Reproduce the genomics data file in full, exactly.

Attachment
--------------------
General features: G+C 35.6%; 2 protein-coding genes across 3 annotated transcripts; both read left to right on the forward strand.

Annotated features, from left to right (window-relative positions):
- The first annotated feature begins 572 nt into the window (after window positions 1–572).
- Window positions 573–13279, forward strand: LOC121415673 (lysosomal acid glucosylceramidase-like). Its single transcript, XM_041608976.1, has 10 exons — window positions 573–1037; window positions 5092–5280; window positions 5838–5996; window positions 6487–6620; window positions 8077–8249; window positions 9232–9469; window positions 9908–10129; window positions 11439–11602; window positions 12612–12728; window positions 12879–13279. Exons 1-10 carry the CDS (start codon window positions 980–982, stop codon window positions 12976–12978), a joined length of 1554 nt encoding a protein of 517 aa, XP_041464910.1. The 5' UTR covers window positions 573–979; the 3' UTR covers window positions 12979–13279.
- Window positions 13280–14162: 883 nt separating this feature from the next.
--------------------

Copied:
General features: G+C 35.6%; 2 protein-coding genes across 3 annotated transcripts; both read left to right on the forward strand.

Annotated features, from left to right (window-relative positions):
- The first annotated feature begins 572 nt into the window (after window positions 1–572).
- Window positions 573–13279, forward strand: LOC121415673 (lysosomal acid glucosylceramidase-like). Its single transcript, XM_041608976.1, has 10 exons — window positions 573–1037; window positions 5092–5280; window positions 5838–5996; window positions 6487–6620; window positions 8077–8249; window positions 9232–9469; window positions 9908–10129; window positions 11439–11602; window positions 12612–12728; window positions 12879–13279. Exons 1-10 carry the CDS (start codon window positions 980–982, stop codon window positions 12976–12978), a joined length of 1554 nt encoding a protein of 517 aa, XP_041464910.1. The 5' UTR covers window positions 573–979; the 3' UTR covers window positions 12979–13279.
- Window positions 13280–14162: 883 nt separating this feature from the next.